If there's but one unadulterated truth in Steve Hely's How I Became a Famous Novelist it might be this: "Wyoming and Montana give a writer a lot of seriousness points. Nobody's gonna call you out when you start throwing around place-names like Bitterroot and Teton and Laramie. The point is to prove that your prose is as natural as a bushel of organic tomatoes or a cut of steak from a free-range longhorn."
Montana writers do get a lot of seriousness points. No question. I am, however, a little uncomfortable equating any Montanan's writing to organic tomatoes (and let's just leave the longhorn to roam free). Nevertheless, the observation is exactly the kind of pithy truism that is the hallmark of Hely's hilarious, if not disturbingly apposite parody of the book trade.
Hely's protagonist is Pete Tarslaw, a 20-something ne'er-do-well who writes college essays for an organization called EssayAides. When Tarslaw learns his ex-girlfriend, Polly, is getting married, he decides to become a famous novelist. If he can attend Polly's wedding as an esteemed man of letters, he'll successfully humiliate her, not to mention reap other benefits: "If you could write a book and act like you meant it, the reward was country estates and supple college girls."
With that, Tarslaw sets off to write his great American novel. Instead of studying craft within the confines of a top 10 MFA program, Tarslaw studies the art of what sells by poring over the best sellers list in the New York Times Book Review. He studies bestselling titles like Cracked Like Teeth ("A memoir of petty crime, drunken brawls, and recovery by a writer who was addicted to paint thinner by age nine.") and A Whiff of Gingham and Pecorino ("On a hilltop villa in Sicily, an American divorcee finds new love with a local cheese maker involved in a blood feud."). It's tempting to say that Hely, a former writer for David Letterman, exaggerates with these mock titles, but I'd bet the front tables at Barnes & Noble would prove otherwise.
The novel Tarslaw writes, The Tornado Ashes Club, is based on his own winning formula for writing a bestselling novel (including such maxims as: "Write a popular book. Do not waste energy making it a good book"; "Evoke confusing sadness at the end"; "Give readers versions of themselves, infused with extra awesomeness."). Not surprisingly, the novel—truly awful—does indeed become a bestseller, taking Tarslaw all over the country to book fairs and readings. One stop is in Montana, where he gives a reading at one of the "nation's premier writing programs." This one happens to be in Billings: "Those folks in Billings," admits Tarslaw, "were trying to write earnest fiction about crows and almonds. If they were willing to try, I was willing to cash their modest honorarium."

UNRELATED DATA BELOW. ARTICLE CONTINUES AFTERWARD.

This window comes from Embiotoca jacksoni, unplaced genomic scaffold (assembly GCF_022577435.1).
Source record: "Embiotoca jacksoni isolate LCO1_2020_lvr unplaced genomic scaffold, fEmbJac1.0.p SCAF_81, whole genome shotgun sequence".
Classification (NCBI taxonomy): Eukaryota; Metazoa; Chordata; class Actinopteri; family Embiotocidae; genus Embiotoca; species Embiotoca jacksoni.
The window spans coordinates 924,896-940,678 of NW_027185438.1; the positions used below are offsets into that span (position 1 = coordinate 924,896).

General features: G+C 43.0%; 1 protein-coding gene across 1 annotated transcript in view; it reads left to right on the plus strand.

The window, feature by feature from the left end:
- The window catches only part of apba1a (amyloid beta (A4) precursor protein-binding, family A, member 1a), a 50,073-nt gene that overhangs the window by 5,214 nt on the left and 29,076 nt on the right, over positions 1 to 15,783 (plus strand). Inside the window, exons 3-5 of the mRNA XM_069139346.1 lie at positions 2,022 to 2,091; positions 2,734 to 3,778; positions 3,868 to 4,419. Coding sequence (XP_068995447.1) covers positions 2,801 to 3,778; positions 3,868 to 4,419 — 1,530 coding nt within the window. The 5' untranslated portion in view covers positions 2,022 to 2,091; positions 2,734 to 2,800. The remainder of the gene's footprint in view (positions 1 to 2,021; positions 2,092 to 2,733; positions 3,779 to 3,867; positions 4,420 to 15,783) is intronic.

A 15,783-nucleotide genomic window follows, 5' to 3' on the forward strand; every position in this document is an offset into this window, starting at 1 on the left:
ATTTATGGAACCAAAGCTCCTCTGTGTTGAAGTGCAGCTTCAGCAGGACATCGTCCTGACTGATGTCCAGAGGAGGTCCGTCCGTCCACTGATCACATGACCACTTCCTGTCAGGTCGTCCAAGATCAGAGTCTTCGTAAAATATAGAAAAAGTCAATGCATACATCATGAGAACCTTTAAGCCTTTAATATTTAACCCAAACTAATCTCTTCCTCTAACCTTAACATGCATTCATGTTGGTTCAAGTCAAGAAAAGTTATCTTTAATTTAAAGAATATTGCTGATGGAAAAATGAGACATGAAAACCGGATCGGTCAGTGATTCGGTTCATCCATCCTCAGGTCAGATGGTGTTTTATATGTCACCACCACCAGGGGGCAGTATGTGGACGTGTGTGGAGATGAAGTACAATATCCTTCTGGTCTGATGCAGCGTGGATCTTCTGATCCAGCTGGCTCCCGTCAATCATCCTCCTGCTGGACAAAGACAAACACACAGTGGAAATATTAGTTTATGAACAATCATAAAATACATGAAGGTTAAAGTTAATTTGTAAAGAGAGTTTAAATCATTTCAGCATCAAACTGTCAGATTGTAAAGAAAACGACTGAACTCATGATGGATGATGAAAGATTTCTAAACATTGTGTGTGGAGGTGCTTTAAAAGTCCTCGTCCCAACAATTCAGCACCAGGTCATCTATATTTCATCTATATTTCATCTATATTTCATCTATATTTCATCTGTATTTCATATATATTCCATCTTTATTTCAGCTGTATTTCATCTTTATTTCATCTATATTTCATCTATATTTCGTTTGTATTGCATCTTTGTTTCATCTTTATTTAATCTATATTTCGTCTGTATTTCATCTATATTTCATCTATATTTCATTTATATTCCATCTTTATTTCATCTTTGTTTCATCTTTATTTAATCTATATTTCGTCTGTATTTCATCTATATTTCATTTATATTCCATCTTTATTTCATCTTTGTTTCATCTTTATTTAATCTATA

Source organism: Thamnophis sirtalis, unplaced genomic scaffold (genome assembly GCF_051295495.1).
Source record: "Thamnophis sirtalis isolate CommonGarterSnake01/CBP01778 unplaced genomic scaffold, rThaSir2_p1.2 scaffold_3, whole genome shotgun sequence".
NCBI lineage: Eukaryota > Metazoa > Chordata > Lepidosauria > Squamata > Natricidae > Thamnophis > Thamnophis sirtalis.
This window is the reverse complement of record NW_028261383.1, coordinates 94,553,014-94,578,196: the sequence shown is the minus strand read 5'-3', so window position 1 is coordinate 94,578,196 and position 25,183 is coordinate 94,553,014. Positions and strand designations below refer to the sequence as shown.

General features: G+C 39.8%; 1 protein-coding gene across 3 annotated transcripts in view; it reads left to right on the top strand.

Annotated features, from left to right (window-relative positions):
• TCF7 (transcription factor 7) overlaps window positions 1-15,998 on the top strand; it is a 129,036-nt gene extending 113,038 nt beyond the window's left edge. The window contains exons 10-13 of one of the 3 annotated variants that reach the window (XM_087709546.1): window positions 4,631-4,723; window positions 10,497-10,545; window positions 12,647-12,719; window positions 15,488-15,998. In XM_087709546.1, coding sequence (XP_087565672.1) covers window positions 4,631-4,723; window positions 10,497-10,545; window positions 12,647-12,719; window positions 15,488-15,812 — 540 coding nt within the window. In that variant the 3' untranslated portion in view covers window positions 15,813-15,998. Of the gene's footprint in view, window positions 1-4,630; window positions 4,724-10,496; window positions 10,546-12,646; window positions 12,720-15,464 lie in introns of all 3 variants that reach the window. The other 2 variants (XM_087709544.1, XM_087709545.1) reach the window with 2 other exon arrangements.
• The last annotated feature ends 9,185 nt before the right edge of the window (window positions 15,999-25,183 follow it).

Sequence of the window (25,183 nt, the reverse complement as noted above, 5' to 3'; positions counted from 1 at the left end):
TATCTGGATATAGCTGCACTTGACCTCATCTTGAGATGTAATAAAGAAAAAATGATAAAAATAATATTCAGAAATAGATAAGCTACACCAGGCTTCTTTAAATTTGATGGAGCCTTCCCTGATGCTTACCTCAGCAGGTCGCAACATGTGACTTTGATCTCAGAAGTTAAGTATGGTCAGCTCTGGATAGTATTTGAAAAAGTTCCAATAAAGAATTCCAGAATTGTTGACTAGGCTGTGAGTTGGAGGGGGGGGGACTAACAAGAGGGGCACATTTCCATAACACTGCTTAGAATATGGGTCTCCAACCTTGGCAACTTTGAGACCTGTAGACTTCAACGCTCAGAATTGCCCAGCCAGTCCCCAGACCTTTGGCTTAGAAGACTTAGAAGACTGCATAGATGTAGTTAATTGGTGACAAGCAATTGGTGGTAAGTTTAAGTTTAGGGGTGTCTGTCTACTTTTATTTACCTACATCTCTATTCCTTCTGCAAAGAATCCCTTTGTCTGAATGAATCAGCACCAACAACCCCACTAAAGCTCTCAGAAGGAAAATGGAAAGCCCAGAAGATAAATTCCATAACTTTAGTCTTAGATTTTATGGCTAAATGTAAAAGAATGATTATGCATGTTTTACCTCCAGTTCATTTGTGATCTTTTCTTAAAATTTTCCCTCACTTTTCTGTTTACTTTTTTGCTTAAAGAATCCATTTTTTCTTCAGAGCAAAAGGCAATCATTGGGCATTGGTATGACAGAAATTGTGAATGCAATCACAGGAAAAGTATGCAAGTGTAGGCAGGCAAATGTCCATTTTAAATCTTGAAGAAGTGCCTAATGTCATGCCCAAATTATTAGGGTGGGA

Tarlsaw's ambition, in large part, was inspired by the work of Preston Brooks, a lesser Jim Harrison-type who says things like: "Words. Words alone can mend the heart." For Tarslaw, Preston Brooks stands as the epitome of literary savoir-faire, acting the part of the folksy writer to perfection by piling on writerly platitudes for an audience of pretty girls and middle-aged women in book clubs. In a TV interview, Tarslaw references Brooks' influence on him ("It's easy enough to come up with that kind of crap") and in so doing, Tarslaw not only takes on the revered Brooks himself—who will later oust him in a duel of words—but also the entire literary establishment. So offended are the literary elite by Tarslaw's undermining pronouncements that at one point he's told he might have to appear on Oprah:
"You might have to apologize to Oprah," says Tarslaw's editor.
"What I'd do to her?" asks Tarslaw.
"She's just—that's who you apologize to."
Predictably enough, Tarslaw's hijinks turn him into a literary bad boy in a James Frey-meets-Kanye West sort of way, catapulting his novel to even higher sales on Amazon. Despite this, Preston Brooks has wormed his way into Tarslaw's psyche: Just maybe Brooks is the honest one after all?
Of course, the only real way to figure that one out is to write a memoir—presumably what we're reading here. As one English-professor-turned-free-market critic tells Tarslaw at the novel's end: "What you should do now, of course...is write a memoir. Far and away the most popular genre of our time. Nothing compares. The novel's in the ash heap."
It would be remiss to ignore the fact that How I Became a Famous Novelist is chock-full of thinly veiled conceits, most notably the inciting incident of the ex-girlfriend's engagement, not to mention Tarslaw's clumsily rendered change of heart. Parodies, however, rely on conceits. The larger point remains that Hely's novel, beyond being hysterically funny, brazenly demystifies the business of writing. We may not like the cynicism inherent to it, but we can't wholly deny its truth either. In The Art of the Novel, Milan Kundera wrote, "Every novelist's work contains an implicit vision of the history of the novel, an idea of what the novel is." In no small way, Hely's novel contains just such an idea.